The Benefits of Digital Data Analysis

I think it’s fair to say we have become a nation that is risk adverse. We project manage, we undertake risk assessments and we do our homework to make sure we don’t get caught out by any nasty surprises.

For anyone that is working on a development or redevelopment project, this approach forms the basis of a successful project. After all, time spent at the outset on land and location due diligence will help reduce the likelihood of unexpected finds that result in delays – this can include everything from Radon, past mining activities, land contamination hazards through to Unexploded Ordnance (UXO).

Looking specifically at UXO, even though it’s over 70 years since the end of World War II, we still read regular reports of UXO that has been uncovered on building sites. Last year, this included a temporary closure at London City Airport, as well as two WWII bombs being discovered at a building site in Warrington.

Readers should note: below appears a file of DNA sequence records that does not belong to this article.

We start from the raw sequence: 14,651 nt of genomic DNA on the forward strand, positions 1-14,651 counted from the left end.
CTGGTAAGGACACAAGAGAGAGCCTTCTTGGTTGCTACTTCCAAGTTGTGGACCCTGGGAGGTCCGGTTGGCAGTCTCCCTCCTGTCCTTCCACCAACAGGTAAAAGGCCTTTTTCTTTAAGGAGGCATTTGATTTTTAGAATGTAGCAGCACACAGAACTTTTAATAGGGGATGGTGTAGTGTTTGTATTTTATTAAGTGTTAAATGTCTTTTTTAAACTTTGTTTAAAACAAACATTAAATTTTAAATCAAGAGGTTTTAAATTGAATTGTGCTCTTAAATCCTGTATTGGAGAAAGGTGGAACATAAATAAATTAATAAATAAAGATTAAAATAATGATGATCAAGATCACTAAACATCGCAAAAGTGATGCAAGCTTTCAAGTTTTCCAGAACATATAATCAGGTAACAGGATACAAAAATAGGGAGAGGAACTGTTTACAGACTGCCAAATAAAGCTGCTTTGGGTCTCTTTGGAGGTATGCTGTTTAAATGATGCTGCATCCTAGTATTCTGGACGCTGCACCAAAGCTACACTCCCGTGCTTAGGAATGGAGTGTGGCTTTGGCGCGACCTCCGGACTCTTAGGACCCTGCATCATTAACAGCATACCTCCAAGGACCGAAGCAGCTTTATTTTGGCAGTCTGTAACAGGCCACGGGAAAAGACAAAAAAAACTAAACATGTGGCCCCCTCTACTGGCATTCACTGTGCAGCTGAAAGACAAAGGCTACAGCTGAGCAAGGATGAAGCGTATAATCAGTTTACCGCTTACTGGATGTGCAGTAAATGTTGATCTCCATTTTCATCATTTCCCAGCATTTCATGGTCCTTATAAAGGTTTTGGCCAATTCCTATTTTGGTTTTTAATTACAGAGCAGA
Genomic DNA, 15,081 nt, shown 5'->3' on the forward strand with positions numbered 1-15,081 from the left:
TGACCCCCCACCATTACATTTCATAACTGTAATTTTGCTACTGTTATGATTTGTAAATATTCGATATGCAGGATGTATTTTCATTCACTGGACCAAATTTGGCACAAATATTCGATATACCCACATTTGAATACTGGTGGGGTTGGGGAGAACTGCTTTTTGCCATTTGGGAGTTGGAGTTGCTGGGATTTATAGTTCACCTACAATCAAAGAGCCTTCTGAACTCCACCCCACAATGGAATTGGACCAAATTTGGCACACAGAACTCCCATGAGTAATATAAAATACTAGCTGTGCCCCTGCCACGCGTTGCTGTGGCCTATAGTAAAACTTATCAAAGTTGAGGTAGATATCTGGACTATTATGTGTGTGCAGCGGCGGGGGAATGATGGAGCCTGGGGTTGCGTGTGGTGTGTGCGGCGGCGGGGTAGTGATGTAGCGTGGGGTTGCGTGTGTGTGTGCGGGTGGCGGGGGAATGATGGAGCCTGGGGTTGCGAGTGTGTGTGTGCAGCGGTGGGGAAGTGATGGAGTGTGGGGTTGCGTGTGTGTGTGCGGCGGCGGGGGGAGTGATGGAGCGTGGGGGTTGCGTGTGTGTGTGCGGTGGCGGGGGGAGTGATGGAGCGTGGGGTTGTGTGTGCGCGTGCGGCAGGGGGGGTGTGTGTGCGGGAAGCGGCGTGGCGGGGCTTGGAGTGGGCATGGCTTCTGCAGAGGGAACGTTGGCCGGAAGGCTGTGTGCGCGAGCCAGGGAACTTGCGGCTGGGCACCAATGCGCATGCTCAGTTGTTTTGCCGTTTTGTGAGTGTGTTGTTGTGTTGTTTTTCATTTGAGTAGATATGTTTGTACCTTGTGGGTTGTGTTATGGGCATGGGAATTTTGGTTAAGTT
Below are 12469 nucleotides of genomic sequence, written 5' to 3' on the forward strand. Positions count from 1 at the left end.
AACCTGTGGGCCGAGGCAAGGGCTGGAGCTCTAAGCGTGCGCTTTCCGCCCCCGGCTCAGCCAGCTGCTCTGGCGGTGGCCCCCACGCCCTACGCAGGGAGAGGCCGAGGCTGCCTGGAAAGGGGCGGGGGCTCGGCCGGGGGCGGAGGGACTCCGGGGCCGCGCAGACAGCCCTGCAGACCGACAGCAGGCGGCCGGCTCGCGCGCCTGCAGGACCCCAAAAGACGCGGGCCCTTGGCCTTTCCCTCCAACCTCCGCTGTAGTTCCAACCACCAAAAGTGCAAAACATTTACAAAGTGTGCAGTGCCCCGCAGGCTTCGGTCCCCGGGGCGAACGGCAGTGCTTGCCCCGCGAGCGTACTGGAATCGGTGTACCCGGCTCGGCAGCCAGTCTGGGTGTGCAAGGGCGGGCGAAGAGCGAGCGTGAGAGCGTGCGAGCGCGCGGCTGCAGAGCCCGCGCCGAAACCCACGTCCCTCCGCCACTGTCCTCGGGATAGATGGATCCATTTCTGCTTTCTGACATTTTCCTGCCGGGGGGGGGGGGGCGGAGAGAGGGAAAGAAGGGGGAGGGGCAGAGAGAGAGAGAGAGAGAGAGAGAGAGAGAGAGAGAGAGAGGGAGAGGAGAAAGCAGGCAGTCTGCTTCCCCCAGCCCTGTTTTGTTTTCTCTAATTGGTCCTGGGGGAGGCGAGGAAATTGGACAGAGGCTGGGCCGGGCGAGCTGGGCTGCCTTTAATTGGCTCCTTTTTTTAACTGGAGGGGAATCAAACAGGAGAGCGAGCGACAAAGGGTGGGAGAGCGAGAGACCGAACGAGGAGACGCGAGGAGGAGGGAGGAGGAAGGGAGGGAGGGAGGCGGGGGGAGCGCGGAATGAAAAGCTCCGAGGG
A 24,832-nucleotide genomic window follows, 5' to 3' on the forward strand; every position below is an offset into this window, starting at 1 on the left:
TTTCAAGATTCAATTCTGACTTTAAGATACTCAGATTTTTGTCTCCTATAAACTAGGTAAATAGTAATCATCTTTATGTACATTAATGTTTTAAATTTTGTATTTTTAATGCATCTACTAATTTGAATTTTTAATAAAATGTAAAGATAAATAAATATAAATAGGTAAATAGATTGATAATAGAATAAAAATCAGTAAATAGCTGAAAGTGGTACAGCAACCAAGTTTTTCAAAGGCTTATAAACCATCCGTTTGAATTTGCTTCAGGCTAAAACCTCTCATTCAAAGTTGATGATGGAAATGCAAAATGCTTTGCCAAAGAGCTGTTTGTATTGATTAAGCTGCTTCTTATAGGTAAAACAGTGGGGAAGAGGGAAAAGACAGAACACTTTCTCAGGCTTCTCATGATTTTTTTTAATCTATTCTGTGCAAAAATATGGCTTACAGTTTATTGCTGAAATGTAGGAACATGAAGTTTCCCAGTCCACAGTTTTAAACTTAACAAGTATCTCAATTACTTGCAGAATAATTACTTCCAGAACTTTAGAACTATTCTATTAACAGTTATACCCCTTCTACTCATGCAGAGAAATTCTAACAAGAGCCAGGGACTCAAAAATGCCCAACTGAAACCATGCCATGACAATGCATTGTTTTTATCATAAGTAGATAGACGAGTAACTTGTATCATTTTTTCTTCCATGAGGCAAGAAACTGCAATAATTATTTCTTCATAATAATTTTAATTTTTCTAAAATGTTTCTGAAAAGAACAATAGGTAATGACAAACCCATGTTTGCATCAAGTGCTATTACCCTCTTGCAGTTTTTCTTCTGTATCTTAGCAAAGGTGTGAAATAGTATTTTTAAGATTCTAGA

In the latter, evacuation of the local area took place and controlled explosions were carried out by officials.

According to the Construction Industry Research and Information Association (CIRIA), the Explosive Ordnance Disposal Regiment, Royal Logistics Corp, disposed of more than 450 pieces of air-delivered ordnance between 2010 and 2017 alone.

Understanding whether there are any risks to a piece of land has become far easier thanks to the breadth of data that is today available. Digital maps – both current and historic – as well as vast swathes of datasets can be interrogated, to provide a wealth of insight prior to acquisition, planning or development.

For example, understanding the former usage of the site will help determine if any land contaminants may be present - and therefore if any special measures or remediation is needed prior to development.

Environmental assessments will help work out whether flooding or ground stability is a consideration for the plot.

Having access to a wealth of data that can be scrutinised as part of a project will ultimately provide contextual information relating to the physical surroundings of the site. By doing so, you are less likely to discover ‘the unknown’ too late in the process, and can adapt designs, plans or undertake further investigations as needed, without unnecessarily creating expensive delays.